Was there anyone better than Nadège Vanhee-Cybulski to replace Christophe Lemaire at Hermès? The answer, we can now say, is no. The womenswear designer’s first show for the house, which took place at the stables at the Republican Guard, brought forth the right ideas about heritage, creativity and craftsmanship — all qualities that are at the core of Hermès’s identity.
Vanhee-Cybulski was not shy with her equestrian references: A quilted vest, for example, was inspired by a saddle pad. Several riding jackets were rendered in smooth lambskin leather. A leather choker on a cape coat resembled a saddle strap. She also embraced the Hermès scarf, designing a wrap skirt made out of navy leather and silk printed with the brand’s well-known Sangles print. It was worn with a navy silk and cashmere sweater that was accented with a mother of pearl and black agate brooch.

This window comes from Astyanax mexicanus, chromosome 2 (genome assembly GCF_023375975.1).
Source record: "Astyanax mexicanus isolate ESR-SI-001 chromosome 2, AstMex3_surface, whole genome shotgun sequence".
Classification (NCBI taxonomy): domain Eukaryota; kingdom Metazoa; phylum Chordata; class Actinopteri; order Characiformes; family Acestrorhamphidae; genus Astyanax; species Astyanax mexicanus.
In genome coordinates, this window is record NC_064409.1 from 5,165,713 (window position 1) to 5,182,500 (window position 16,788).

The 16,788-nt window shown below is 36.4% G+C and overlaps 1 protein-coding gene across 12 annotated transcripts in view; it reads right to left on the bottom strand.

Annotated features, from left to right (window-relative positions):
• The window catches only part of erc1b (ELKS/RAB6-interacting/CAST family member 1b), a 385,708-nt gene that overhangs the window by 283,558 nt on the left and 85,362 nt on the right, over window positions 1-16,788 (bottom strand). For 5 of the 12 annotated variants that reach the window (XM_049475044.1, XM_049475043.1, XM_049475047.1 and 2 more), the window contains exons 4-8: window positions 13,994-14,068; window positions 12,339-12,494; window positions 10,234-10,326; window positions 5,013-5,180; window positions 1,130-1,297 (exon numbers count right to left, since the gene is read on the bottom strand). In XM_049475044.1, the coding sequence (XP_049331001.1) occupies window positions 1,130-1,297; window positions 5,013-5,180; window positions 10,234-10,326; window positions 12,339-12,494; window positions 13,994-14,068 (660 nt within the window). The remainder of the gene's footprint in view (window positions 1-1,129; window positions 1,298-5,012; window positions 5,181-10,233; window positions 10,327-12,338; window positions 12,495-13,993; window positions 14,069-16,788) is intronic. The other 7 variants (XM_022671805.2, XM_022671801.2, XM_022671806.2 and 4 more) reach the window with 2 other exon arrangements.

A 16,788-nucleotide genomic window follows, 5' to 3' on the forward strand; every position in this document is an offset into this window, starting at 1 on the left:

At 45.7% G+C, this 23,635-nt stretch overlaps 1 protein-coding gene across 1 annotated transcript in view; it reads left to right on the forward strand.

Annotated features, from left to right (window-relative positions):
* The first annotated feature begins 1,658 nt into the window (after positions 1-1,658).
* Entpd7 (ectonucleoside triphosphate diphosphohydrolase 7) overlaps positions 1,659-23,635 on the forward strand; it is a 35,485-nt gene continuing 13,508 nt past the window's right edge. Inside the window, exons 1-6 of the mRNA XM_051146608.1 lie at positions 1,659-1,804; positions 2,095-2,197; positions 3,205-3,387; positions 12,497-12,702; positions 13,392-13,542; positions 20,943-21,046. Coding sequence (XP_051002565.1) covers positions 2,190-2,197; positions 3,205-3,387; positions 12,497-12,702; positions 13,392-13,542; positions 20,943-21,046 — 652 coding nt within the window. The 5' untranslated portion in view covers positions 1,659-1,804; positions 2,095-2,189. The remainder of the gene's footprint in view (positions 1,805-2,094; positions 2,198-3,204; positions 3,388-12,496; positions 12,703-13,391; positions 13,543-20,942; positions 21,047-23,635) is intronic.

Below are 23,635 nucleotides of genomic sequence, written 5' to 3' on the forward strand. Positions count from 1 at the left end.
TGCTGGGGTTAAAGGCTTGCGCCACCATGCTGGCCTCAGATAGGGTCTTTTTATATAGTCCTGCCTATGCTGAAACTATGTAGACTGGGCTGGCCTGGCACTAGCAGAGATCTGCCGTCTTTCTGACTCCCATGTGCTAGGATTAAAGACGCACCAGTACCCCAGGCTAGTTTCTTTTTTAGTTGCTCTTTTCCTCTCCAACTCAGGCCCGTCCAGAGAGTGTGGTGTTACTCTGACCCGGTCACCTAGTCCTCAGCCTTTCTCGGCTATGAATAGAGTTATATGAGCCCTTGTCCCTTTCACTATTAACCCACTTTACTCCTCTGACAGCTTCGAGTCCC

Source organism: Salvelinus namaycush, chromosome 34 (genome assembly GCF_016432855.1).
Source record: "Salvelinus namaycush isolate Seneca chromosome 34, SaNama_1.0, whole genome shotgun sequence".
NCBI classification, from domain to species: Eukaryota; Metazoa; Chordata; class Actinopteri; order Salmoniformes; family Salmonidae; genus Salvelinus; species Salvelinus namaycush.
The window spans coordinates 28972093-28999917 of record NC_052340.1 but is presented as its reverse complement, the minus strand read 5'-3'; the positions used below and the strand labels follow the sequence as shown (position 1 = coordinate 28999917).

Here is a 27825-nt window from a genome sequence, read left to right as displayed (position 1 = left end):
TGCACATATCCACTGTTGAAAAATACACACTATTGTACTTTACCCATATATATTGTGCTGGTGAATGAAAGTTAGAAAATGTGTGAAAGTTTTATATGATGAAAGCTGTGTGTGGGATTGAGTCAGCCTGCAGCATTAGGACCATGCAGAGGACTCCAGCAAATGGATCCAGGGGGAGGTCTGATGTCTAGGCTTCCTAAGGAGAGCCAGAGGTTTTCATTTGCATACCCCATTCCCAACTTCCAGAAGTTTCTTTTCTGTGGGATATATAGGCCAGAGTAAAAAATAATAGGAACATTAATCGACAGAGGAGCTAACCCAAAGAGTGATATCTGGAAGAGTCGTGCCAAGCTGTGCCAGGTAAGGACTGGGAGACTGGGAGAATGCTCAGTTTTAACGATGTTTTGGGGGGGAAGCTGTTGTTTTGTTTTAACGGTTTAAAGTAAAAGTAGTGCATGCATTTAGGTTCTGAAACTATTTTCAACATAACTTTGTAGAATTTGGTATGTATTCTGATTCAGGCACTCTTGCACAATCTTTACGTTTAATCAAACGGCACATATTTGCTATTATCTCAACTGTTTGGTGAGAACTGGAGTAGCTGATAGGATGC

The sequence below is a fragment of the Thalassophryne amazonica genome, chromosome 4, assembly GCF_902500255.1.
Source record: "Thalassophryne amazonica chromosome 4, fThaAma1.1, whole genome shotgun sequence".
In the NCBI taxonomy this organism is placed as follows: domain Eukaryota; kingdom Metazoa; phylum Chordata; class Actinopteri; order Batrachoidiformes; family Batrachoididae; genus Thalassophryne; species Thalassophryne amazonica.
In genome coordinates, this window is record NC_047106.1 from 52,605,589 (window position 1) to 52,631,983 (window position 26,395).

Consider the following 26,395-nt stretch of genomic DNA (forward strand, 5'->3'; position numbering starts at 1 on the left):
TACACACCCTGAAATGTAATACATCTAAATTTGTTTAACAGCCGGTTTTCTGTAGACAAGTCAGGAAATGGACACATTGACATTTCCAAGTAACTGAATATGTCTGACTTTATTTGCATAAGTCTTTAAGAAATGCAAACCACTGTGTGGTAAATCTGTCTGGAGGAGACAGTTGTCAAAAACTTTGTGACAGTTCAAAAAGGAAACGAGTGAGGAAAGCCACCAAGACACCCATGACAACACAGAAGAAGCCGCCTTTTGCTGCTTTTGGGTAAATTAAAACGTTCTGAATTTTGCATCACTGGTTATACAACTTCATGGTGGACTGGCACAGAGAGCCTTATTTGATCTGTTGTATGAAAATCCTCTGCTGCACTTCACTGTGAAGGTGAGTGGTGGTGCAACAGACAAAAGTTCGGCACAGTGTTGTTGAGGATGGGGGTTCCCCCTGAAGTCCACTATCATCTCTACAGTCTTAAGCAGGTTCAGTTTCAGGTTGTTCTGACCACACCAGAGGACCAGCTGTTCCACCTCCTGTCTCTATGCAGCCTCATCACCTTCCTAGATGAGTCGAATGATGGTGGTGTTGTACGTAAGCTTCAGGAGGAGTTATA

Yet, it was anything but an homage. You could see Vanhee-Cybulski’s personal design signatures emerge as well. There was the double-faced cashmere in contrasting shades, mock turtlenecks and narrow skirts that bell out ever so slightly. Her color choices were notable, too: vibrant reds, oranges and yellows played well against all that navy, black and cream.
Sophistication can be an icky word, but Vanhee-Cybulski does have a way of making fashion that looks like it is meant to be worn by wise women. (Every major brand she's worked for — Margiela, Celine and most recently, The Row — subscribe to a similar ethos.) Given that Hermès is the wisest of brands, it’s no surprise that she has seemingly settled in so quickly. The company has been vocal about wanting to build up its women’s ready-to-wear business, and what better way to do it than to employ a designer with the ability to stoke desire? These were, above all, want-able clothes.